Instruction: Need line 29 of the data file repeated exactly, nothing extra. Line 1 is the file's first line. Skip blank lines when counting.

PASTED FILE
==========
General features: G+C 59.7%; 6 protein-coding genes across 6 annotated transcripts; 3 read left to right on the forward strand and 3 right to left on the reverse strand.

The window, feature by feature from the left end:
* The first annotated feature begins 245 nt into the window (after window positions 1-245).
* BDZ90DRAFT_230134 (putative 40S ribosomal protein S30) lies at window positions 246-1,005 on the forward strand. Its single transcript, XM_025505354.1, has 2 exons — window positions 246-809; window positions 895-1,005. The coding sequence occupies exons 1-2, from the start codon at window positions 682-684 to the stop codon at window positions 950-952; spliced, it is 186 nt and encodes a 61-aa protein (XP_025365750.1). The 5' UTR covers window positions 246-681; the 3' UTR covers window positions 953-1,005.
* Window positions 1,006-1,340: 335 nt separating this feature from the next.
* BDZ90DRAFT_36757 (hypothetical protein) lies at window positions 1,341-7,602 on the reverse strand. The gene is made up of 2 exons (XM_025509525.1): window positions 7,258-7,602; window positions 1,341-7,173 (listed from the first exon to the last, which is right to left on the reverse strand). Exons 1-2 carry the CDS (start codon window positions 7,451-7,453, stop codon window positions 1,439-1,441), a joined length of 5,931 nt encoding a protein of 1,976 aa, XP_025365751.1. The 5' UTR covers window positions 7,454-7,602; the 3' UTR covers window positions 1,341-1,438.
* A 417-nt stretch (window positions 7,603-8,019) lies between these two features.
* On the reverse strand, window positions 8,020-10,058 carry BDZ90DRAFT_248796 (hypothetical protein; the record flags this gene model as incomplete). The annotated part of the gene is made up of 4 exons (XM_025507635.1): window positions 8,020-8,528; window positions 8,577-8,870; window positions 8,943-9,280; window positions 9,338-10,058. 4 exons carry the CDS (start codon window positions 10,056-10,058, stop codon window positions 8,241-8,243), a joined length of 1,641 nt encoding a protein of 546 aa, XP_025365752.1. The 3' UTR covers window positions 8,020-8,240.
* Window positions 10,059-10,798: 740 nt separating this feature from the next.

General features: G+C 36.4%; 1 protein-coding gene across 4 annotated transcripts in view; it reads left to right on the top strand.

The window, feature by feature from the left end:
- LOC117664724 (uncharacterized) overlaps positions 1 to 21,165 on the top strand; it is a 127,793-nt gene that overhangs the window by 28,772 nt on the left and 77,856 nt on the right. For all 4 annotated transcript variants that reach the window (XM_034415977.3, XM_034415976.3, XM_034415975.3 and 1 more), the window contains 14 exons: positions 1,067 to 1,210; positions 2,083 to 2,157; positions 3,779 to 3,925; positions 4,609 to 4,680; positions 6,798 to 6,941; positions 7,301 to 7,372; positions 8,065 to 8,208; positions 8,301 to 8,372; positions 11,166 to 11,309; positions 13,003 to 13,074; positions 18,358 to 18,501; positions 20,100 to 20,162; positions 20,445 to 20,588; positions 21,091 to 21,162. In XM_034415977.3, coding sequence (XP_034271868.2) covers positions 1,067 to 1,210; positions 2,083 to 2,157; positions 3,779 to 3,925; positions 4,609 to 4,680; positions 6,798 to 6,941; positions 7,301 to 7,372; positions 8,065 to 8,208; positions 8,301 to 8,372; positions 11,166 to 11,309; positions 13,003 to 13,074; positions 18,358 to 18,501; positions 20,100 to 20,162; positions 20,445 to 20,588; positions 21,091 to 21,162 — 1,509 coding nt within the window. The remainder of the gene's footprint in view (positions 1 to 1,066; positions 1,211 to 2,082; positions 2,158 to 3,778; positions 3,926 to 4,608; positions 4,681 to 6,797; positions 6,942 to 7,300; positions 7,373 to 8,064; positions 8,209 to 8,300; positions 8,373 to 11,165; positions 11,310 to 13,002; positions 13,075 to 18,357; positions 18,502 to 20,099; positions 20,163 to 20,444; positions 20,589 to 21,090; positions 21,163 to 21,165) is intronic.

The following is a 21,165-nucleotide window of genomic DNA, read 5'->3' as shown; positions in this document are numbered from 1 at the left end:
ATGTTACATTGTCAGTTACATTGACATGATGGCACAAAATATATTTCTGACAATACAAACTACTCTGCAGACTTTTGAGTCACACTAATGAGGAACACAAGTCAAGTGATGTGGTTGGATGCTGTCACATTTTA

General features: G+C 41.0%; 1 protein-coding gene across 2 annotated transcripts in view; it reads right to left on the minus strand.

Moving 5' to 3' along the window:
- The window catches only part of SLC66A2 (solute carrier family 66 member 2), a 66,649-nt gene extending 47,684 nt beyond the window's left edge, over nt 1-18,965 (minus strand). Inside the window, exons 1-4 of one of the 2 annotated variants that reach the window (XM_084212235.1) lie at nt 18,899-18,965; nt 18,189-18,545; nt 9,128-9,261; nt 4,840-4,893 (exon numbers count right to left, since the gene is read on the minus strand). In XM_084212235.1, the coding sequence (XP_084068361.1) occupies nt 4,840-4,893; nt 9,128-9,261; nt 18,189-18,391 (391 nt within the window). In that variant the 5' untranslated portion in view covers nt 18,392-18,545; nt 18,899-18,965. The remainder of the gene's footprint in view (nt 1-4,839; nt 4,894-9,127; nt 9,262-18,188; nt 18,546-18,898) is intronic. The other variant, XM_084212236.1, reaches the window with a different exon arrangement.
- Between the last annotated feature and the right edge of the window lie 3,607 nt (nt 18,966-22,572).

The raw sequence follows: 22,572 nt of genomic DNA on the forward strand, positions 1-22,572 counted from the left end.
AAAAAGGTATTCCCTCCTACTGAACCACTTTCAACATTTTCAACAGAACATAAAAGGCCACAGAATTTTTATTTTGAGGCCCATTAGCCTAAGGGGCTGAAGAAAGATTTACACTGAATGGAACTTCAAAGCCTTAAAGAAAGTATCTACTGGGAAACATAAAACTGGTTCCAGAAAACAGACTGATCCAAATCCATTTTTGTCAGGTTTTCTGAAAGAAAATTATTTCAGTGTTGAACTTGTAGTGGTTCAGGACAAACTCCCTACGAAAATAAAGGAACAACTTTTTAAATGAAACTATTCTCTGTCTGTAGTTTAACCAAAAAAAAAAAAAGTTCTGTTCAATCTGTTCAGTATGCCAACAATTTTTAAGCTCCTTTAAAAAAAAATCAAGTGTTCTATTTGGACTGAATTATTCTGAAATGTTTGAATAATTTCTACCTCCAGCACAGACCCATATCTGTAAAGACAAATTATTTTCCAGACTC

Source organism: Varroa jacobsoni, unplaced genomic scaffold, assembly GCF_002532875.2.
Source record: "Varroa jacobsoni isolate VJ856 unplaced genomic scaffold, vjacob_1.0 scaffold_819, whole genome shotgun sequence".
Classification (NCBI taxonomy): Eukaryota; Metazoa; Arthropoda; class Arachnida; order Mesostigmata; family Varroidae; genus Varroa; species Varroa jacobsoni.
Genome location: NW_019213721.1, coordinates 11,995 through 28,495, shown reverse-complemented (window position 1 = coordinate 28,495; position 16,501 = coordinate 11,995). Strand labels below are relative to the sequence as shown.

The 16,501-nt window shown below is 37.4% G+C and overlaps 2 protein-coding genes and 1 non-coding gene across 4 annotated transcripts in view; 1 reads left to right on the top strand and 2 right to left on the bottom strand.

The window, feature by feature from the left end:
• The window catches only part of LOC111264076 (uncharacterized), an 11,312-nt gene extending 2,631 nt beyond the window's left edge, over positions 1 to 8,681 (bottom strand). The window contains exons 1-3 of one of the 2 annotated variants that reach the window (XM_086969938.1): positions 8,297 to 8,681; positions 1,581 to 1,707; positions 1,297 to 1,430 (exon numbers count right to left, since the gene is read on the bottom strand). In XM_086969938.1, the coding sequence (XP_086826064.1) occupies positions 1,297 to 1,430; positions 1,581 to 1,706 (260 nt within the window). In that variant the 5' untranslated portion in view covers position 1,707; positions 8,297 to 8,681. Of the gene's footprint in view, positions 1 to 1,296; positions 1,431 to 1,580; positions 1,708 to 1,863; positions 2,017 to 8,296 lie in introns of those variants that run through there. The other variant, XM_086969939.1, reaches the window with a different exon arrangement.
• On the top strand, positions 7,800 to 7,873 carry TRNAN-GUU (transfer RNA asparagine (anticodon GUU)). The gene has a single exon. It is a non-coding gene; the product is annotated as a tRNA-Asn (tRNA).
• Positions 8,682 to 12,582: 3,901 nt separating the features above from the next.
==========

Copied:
• Positions 8,682 to 12,582: 3,901 nt separating the features above from the next.